He pulled it out from its hiding place under a stack of comics. The scrapbook itself was simply a large sketchbook he had swiped from the discount department store Åhléns in Vällingby; simply walked out with it under his arm—who said he was a coward?—but the contents . . .
He unwrapped the Dajm bar, took a large bite, savoring the familiar crunch between his teeth, and opened the cover. The first clipping was from The Home Journal: a story about a murderess in the US in the forties. She had managed to poison fourteen old people with arsenic before she was caught, tried, and sentenced to death by electric chair. Understandably, she had requested to be executed by lethal injection instead, but the state she was in used the chair and the chair it was.
That was one of Oskar’s dreams: to see someone executed in the electric chair. He had read that the blood started to boil, the body contorted itself in impossible angles. He also imagined that the person’s hair caught on fire but he had no official source for this belief.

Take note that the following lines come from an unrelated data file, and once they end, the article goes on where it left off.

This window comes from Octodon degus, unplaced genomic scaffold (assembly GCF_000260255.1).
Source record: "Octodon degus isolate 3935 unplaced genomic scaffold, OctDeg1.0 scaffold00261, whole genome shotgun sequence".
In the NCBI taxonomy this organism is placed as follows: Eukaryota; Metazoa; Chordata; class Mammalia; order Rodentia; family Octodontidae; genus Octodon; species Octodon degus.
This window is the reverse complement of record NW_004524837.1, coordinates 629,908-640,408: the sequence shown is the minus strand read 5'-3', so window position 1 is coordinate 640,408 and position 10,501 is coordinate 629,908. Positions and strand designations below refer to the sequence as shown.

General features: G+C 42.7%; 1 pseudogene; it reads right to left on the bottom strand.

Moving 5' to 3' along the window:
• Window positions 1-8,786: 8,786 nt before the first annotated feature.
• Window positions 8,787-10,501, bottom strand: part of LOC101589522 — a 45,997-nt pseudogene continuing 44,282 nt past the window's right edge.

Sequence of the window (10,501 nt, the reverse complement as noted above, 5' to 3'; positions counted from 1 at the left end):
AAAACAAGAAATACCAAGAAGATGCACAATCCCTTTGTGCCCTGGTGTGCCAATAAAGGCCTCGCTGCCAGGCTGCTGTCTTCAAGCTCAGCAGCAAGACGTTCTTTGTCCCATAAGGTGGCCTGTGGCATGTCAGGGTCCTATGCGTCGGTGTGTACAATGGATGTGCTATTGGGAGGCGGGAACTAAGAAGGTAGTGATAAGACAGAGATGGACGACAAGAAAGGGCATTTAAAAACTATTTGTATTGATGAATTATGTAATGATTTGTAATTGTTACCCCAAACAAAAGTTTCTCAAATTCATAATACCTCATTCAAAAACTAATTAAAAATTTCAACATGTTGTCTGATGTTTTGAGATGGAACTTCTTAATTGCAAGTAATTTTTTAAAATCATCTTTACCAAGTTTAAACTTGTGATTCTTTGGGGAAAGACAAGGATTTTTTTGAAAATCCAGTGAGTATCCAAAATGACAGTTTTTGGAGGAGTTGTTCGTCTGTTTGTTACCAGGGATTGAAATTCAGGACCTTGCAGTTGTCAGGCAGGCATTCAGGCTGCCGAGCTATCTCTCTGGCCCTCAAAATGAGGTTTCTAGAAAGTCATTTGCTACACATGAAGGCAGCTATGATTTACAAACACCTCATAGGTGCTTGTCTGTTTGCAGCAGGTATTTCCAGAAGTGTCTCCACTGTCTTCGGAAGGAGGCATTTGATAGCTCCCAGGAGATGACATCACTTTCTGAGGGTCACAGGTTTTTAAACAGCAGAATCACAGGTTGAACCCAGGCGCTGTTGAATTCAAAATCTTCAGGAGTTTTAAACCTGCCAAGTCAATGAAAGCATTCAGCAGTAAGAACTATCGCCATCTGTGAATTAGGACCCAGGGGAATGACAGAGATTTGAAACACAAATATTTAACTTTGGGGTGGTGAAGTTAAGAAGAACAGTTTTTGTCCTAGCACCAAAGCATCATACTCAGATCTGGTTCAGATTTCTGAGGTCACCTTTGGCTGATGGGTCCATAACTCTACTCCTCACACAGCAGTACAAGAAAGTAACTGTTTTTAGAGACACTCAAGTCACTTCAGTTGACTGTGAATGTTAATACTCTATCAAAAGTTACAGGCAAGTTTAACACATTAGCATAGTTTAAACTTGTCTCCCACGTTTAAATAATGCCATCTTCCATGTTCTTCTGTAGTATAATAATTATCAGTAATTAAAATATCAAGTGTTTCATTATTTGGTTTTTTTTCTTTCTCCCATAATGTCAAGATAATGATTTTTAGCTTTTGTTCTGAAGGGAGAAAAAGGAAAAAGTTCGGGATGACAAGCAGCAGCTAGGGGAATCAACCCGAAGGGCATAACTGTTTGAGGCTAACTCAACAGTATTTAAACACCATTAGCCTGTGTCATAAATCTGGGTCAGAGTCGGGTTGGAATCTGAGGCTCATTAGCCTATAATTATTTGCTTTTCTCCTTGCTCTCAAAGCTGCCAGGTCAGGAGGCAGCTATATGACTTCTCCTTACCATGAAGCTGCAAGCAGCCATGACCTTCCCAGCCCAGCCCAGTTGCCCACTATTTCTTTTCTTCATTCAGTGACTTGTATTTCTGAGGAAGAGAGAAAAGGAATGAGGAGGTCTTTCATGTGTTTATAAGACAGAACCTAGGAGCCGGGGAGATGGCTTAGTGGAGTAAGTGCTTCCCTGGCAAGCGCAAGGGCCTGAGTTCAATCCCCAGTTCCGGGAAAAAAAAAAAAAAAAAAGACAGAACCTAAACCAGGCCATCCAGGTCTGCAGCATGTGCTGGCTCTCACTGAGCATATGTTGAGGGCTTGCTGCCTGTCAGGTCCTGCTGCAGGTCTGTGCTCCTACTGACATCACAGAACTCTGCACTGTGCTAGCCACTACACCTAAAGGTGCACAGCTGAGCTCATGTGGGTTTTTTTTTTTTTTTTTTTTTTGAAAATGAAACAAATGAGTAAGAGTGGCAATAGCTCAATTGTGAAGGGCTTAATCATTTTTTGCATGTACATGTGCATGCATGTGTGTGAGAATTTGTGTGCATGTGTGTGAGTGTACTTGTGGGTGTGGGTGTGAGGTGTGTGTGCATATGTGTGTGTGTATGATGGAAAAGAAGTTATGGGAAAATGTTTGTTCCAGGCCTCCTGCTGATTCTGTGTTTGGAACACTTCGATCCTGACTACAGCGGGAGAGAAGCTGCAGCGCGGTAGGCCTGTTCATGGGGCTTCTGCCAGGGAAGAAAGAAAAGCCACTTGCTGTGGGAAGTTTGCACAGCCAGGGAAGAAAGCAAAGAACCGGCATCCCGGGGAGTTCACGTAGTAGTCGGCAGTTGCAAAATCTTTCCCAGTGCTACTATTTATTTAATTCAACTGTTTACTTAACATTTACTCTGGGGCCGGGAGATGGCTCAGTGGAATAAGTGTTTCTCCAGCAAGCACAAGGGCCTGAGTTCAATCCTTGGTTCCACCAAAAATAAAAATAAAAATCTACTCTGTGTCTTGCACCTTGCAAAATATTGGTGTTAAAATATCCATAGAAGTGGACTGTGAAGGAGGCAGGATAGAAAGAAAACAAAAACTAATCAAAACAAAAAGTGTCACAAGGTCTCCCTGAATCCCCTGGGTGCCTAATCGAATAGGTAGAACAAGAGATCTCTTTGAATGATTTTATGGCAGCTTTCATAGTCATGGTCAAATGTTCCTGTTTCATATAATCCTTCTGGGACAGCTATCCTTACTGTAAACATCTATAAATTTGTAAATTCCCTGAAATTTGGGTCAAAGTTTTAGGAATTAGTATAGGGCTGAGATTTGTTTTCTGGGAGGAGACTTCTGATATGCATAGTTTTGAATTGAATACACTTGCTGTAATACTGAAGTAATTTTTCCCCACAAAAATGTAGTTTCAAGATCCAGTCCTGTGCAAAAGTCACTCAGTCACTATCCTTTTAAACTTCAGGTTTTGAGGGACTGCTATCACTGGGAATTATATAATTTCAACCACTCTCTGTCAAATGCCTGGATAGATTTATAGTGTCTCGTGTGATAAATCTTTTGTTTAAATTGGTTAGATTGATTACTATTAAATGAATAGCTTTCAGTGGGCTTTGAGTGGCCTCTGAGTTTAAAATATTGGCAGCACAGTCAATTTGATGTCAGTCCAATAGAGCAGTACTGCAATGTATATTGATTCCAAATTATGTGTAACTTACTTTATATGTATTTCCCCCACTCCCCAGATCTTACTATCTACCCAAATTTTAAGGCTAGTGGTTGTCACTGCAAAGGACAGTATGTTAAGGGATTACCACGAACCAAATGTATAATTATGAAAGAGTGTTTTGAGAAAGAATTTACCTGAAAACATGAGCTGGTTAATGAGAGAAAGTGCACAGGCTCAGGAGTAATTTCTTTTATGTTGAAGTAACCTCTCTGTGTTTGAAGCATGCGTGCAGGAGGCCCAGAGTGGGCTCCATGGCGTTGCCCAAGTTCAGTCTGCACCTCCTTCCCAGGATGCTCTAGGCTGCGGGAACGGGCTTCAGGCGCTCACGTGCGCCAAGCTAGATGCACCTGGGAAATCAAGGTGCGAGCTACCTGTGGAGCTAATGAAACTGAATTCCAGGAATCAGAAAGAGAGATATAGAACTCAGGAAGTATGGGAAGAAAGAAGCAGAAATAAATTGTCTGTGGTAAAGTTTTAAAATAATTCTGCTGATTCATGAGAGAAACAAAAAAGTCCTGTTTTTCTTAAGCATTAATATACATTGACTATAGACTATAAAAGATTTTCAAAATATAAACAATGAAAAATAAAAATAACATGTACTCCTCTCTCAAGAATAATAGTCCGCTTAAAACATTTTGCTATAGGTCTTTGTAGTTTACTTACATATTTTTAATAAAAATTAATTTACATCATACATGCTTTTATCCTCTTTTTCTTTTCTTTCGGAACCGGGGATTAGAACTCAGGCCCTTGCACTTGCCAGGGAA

Still, pretty amazing.
He turned the page. The next entry was from the newspaper Aftonbladet and concerned a Swedish murderer who had mutilated his victims’ bodies. Lame passport photo. Looked like any old person. But he had murdered two male prostitutes in his home sauna, butchered them with an electric chain saw, and buried them out back behind the sauna. Oskar ate the last piece of Dajm and studied the man’s face closely. Could have been anybody.
Could be me in twenty years.
Copyright © 2004 by John Ajvide Lindqvist. Translation © 2007 by Ebba Segerberg. All rights reserved.